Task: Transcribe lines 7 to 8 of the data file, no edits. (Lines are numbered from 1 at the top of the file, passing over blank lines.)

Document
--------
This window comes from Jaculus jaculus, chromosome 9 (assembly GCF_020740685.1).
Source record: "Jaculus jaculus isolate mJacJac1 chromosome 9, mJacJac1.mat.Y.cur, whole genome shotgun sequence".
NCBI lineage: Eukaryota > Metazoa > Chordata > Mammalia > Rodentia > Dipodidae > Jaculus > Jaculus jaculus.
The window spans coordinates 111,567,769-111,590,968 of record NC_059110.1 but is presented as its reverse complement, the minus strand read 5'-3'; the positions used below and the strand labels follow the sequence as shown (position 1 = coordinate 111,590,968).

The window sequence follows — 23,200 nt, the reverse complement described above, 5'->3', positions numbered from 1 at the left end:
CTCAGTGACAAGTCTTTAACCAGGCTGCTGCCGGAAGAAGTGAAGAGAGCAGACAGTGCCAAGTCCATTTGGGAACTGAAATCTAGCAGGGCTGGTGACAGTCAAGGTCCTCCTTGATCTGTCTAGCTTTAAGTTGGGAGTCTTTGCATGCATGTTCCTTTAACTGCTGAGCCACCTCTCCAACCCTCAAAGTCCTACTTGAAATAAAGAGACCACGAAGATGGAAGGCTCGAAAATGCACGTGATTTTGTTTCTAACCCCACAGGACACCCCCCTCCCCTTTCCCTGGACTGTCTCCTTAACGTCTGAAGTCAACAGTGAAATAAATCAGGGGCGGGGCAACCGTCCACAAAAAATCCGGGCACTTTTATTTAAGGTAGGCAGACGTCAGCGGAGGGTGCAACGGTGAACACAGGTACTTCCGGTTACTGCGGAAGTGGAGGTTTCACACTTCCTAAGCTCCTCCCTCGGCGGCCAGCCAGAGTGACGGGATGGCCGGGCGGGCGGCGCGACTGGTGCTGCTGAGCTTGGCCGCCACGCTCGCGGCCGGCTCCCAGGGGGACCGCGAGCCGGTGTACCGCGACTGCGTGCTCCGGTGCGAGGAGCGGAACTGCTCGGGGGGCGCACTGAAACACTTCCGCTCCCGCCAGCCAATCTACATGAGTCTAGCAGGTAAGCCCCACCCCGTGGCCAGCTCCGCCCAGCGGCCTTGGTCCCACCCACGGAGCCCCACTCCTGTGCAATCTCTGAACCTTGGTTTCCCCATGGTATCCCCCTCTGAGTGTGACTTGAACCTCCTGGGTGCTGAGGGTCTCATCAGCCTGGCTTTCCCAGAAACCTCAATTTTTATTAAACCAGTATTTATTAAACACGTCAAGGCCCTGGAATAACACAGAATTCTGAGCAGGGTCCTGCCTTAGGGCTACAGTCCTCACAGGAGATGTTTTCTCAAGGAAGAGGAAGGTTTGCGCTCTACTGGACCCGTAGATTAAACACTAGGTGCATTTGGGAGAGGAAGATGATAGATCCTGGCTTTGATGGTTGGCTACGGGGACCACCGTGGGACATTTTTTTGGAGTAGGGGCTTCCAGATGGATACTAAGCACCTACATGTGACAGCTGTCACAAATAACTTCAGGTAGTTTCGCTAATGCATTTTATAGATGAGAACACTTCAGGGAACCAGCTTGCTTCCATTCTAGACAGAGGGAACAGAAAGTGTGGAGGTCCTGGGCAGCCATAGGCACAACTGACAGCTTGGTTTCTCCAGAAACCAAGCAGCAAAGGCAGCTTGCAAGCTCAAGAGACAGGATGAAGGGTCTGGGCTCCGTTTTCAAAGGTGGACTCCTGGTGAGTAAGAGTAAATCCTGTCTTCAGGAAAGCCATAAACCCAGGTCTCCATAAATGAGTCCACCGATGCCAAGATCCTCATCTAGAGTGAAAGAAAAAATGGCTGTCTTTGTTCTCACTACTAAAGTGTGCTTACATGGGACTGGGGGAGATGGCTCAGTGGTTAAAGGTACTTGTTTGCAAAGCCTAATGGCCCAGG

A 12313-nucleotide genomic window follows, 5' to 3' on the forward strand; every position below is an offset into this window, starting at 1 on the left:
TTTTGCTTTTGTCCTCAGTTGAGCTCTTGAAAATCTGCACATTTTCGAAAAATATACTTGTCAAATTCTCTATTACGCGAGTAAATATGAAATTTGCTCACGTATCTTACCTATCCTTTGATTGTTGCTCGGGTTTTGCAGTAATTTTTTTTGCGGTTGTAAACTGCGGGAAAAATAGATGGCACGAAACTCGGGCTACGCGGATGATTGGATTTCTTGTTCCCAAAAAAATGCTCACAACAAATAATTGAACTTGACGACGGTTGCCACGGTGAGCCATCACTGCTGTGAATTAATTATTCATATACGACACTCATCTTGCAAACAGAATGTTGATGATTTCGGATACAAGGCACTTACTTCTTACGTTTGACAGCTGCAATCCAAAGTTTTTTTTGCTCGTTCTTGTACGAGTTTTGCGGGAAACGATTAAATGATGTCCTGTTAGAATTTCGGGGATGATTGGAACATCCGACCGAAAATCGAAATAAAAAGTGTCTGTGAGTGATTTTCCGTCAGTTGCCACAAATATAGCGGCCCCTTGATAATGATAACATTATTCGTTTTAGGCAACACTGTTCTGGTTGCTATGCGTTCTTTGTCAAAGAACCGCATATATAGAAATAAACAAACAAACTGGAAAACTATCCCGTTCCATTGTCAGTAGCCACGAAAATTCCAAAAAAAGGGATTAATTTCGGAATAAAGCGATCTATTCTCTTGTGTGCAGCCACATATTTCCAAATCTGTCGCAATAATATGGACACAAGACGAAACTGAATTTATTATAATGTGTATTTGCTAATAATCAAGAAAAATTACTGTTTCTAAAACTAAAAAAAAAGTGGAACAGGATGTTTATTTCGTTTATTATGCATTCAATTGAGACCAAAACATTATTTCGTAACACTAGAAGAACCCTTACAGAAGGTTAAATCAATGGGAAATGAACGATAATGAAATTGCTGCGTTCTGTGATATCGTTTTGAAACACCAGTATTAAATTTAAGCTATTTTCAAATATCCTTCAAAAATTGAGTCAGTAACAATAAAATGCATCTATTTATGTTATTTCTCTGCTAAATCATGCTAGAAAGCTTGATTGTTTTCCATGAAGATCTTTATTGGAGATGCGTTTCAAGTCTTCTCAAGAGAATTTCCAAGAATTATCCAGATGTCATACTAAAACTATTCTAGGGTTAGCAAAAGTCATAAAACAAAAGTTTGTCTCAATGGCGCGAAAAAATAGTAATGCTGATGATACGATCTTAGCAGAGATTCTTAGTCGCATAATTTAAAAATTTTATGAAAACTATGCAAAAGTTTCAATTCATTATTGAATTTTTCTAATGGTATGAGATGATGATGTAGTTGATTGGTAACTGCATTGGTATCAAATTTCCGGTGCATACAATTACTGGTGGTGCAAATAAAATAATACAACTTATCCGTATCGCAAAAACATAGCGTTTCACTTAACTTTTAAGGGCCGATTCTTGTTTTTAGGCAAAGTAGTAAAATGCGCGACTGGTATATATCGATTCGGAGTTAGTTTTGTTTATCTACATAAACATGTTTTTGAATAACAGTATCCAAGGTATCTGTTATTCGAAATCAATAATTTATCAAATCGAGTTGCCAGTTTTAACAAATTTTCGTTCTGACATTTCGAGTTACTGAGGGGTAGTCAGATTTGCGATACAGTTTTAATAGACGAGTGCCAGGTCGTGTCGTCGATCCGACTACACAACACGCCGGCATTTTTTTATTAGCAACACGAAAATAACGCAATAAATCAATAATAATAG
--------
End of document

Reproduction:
A 12313-nucleotide genomic window follows, 5' to 3' on the forward strand; every position below is an offset into this window, starting at 1 on the left:
TTTTGCTTTTGTCCTCAGTTGAGCTCTTGAAAATCTGCACATTTTCGAAAAATATACTTGTCAAATTCTCTATTACGCGAGTAAATATGAAATTTGCTCACGTATCTTACCTATCCTTTGATTGTTGCTCGGGTTTTGCAGTAATTTTTTTTGCGGTTGTAAACTGCGGGAAAAATAGATGGCACGAAACTCGGGCTACGCGGATGATTGGATTTCTTGTTCCCAAAAAAATGCTCACAACAAATAATTGAACTTGACGACGGTTGCCACGGTGAGCCATCACTGCTGTGAATTAATTATTCATATACGACACTCATCTTGCAAACAGAATGTTGATGATTTCGGATACAAGGCACTTACTTCTTACGTTTGACAGCTGCAATCCAAAGTTTTTTTTGCTCGTTCTTGTACGAGTTTTGCGGGAAACGATTAAATGATGTCCTGTTAGAATTTCGGGGATGATTGGAACATCCGACCGAAAATCGAAATAAAAAGTGTCTGTGAGTGATTTTCCGTCAGTTGCCACAAATATAGCGGCCCCTTGATAATGATAACATTATTCGTTTTAGGCAACACTGTTCTGGTTGCTATGCGTTCTTTGTCAAAGAACCGCATATATAGAAATAAACAAACAAACTGGAAAACTATCCCGTTCCATTGTCAGTAGCCACGAAAATTCCAAAAAAAGGGATTAATTTCGGAATAAAGCGATCTATTCTCTTGTGTGCAGCCACATATTTCCAAATCTGTCGCAATAATATGGACACAAGACGAAACTGAATTTATTATAATGTGTATTTGCTAATAATCAAGAAAAATTACTGTTTCTAAAACTAAAAAAAAAGTGGAACAGGATGTTTATTTCGTTTATTATGCATTCAATTGAGACCAAAACATTATTTCGTAACACTAGAAGAACCCTTACAGAAGGTTAAATCAATGGGAAATGAACGATAATGAAATTGCTGCGTTCTGTGATATCGTTTTGAAACACCAGTATTAAATTTAAGCTATTTTCAAATATCCTTCAAAAATTGAGTCAGTAACAATAAAATGCATCTATTTATGTTATTTCTCTGCTAAATCATGCTAGAAAGCTTGATTGTTTTCCATGAAGATCTTTATTGGAGATGCGTTTCAAGTCTTCTCAAGAGAATTTCCAAGAATTATCCAGATGTCATACTAAAACTATTCTAGGGTTAGCAAAAGTCATAAAACAAAAGTTTGTCTCAATGGCGCGAAAAAATAGTAATGCTGATGATACGATCTTAGCAGAGATTCTTAGTCGCATAATTTAAAAATTTTATGAAAACTATGCAAAAGTTTCAATTCATTATTGAATTTTTCTAATGGTATGAGATGATGATGTAGTTGATTGGTAACTGCATTGGTATCAAATTTCCGGTGCATACAATTACTGGTGGTGCAAATAAAATAATACAACTTATCCGTATCGCAAAAACATAGCGTTTCACTTAACTTTTAAGGGCCGATTCTTGTTTTTAGGCAAAGTAGTAAAATGCGCGACTGGTATATATCGATTCGGAGTTAGTTTTGTTTATCTACATAAACATGTTTTTGAATAACAGTATCCAAGGTATCTGTTATTCGAAATCAATAATTTATCAAATCGAGTTGCCAGTTTTAACAAATTTTCGTTCTGACATTTCGAGTTACTGAGGGGTAGTCAGATTTGCGATACAGTTTTAATAGACGAGTGCCAGGTCGTGTCGTCGATCCGACTACACAACACGCCGGCATTTTTTTATTAGCAACACGAAAATAACGCAATAAATCAATAATAATAG